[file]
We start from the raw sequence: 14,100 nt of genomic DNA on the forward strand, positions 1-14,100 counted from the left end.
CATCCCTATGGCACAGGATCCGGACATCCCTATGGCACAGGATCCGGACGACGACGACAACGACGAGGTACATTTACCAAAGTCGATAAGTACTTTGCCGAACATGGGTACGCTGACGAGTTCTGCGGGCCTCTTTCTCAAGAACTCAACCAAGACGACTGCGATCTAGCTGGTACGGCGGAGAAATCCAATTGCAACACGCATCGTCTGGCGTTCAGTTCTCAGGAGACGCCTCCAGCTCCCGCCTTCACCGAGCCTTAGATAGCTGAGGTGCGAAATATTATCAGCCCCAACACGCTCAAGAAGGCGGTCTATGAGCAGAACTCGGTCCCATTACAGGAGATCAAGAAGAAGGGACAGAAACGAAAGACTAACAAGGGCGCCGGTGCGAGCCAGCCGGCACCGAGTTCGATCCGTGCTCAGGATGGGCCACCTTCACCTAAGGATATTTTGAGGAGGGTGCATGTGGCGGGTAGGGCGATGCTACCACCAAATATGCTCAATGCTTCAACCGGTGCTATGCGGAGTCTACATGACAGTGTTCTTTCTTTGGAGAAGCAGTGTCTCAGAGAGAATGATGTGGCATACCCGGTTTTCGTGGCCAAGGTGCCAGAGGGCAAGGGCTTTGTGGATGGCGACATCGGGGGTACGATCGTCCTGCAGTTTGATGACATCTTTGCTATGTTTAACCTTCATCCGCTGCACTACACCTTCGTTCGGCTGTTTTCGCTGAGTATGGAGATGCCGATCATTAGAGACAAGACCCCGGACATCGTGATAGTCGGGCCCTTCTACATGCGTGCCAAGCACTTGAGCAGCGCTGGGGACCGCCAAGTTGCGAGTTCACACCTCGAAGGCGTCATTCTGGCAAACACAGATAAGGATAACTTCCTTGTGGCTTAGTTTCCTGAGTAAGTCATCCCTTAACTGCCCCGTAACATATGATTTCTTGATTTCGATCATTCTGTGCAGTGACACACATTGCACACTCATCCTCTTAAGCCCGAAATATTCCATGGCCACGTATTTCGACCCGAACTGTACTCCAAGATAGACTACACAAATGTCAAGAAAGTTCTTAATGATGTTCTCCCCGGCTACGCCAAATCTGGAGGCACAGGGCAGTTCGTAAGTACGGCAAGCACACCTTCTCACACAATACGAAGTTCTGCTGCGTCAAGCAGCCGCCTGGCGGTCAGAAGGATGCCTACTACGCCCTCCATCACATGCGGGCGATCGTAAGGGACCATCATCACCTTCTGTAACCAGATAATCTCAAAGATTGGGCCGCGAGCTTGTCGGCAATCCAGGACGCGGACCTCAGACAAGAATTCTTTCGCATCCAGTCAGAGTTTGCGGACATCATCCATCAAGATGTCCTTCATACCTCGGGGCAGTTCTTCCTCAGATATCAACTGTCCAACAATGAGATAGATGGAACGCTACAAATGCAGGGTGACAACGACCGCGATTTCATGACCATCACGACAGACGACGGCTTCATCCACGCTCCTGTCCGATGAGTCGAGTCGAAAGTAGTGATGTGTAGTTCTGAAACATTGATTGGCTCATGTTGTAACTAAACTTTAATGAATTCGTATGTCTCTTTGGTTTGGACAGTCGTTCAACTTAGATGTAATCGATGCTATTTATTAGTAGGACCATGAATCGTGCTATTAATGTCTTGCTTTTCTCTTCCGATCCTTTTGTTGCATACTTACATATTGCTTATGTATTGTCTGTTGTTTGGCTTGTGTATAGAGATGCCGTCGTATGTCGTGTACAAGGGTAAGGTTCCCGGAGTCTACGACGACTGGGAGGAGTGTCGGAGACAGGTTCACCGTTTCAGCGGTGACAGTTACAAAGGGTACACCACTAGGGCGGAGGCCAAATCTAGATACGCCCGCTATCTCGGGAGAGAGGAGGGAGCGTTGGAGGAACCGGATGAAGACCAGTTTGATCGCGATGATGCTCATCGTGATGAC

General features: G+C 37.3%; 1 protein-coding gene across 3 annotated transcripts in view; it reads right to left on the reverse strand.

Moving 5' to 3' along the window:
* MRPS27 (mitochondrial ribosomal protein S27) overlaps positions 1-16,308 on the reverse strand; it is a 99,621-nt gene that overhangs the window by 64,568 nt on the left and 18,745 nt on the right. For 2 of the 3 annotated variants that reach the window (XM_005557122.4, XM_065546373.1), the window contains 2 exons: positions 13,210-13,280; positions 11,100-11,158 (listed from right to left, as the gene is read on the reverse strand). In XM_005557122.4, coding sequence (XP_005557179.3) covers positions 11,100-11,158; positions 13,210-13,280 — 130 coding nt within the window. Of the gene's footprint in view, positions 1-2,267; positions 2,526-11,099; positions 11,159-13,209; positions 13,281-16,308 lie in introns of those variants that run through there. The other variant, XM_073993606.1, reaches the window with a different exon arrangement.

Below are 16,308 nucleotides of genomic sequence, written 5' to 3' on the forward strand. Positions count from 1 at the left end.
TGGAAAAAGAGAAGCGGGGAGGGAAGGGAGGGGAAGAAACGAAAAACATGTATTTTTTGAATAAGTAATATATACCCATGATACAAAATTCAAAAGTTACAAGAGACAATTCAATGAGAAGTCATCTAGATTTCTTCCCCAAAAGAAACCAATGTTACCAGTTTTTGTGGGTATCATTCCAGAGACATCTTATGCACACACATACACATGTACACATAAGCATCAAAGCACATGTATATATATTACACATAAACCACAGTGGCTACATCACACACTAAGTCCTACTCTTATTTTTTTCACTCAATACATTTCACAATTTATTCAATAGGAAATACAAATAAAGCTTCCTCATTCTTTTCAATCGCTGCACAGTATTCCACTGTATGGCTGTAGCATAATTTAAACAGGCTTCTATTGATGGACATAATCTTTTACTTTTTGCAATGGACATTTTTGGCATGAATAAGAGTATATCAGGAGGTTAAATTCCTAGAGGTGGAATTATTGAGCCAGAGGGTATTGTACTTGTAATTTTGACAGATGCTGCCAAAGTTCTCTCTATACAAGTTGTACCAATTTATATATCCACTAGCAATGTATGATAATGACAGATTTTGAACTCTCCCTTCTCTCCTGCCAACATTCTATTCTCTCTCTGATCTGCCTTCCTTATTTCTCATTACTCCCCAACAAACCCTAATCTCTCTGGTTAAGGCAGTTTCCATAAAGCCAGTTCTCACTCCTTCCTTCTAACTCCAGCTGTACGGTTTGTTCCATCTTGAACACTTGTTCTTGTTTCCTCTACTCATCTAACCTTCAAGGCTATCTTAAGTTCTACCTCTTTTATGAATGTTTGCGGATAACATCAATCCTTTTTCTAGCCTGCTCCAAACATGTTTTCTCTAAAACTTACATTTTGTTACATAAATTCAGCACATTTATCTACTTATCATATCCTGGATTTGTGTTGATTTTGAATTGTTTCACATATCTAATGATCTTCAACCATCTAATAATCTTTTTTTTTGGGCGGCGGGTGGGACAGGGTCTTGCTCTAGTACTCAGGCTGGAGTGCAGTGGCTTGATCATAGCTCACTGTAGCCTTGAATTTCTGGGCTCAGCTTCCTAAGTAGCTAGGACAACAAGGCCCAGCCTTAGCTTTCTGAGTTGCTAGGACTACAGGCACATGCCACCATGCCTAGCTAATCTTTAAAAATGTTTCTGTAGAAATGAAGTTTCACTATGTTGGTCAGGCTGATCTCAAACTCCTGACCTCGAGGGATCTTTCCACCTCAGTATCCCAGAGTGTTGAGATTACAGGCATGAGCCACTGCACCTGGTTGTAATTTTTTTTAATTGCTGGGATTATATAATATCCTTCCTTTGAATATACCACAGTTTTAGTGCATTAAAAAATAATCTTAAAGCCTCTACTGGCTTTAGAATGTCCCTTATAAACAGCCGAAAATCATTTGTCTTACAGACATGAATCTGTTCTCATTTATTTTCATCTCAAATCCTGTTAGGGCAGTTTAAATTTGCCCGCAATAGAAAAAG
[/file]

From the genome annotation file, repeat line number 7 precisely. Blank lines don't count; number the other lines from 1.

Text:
TGGAAAAAGAGAAGCGGGGAGGGAAGGGAGGGGAAGAAACGAAAAACATGTATTTTTTGAATAAGTAATATATACCCATGATACAAAATTCAAAAGTTACAAGAGACAATTCAATGAGAAGTCATCTAGATTTCTTCCCCAAAAGAAACCAATGTTACCAGTTTTTGTGGGTATCATTCCAGAGACATCTTATGCACACACATACACATGTACACATAAGCATCAAAGCACATGTATATATATTACACATAAACCACAGTGGCTACATCACACACTAAGTCCTACTCTTATTTTTTTCACTCAATACATTTCACAATTTATTCAATAGGAAATACAAATAAAGCTTCCTCATTCTTTTCAATCGCTGCACAGTATTCCACTGTATGGCTGTAGCATAATTTAAACAGGCTTCTATTGATGGACATAATCTTTTACTTTTTGCAATGGACATTTTTGGCATGAATAAGAGTATATCAGGAGGTTAAATTCCTAGAGGTGGAATTATTGAGCCAGAGGGTATTGTACTTGTAATTTTGACAGATGCTGCCAAAGTTCTCTCTATACAAGTTGTACCAATTTATATATCCACTAGCAATGTATGATAATGACAGATTTTGAACTCTCCCTTCTCTCCTGCCAACATTCTATTCTCTCTCTGATCTGCCTTCCTTATTTCTCATTACTCCCCAACAAACCCTAATCTCTCTGGTTAAGGCAGTTTCCATAAAGCCAGTTCTCACTCCTTCCTTCTAACTCCAGCTGTACGGTTTGTTCCATCTTGAACACTTGTTCTTGTTTCCTCTACTCATCTAACCTTCAAGGCTATCTTAAGTTCTACCTCTTTTATGAATGTTTGCGGATAACATCAATCCTTTTTCTAGCCTGCTCCAAACATGTTTTCTCTAAAACTTACATTTTGTTACATAAATTCAGCACATTTATCTACTTATCATATCCTGGATTTGTGTTGATTTTGAATTGTTTCACATATCTAATGATCTTCAACCATCTAATAATCTTTTTTTTTGGGCGGCGGGTGGGACAGGGTCTTGCTCTAGTACTCAGGCTGGAGTGCAGTGGCTTGATCATAGCTCACTGTAGCCTTGAATTTCTGGGCTCAGCTTCCTAAGTAGCTAGGACAACAAGGCCCAGCCTTAGCTTTCTGAGTTGCTAGGACTACAGGCACATGCCACCATGCCTAGCTAATCTTTAAAAATGTTTCTGTAGAAATGAAGTTTCACTATGTTGGTCAGGCTGATCTCAAACTCCTGACCTCGAGGGATCTTTCCACCTCAGTATCCCAGAGTGTTGAGATTACAGGCATGAGCCACTGCACCTGGTTGTAATTTTTTTTAATTGCTGGGATTATATAATATCCTTCCTTTGAATATACCACAGTTTTAGTGCATTAAAAAATAATCTTAAAGCCTCTACTGGCTTTAGAATGTCCCTTATAAACAGCCGAAAATCATTTGTCTTACAGACATGAATCTGTTCTCATTTATTTTCATCTCAAATCCTGTTAGGGCAGTTTAAATTTGCCCGCAATAGAAAAAG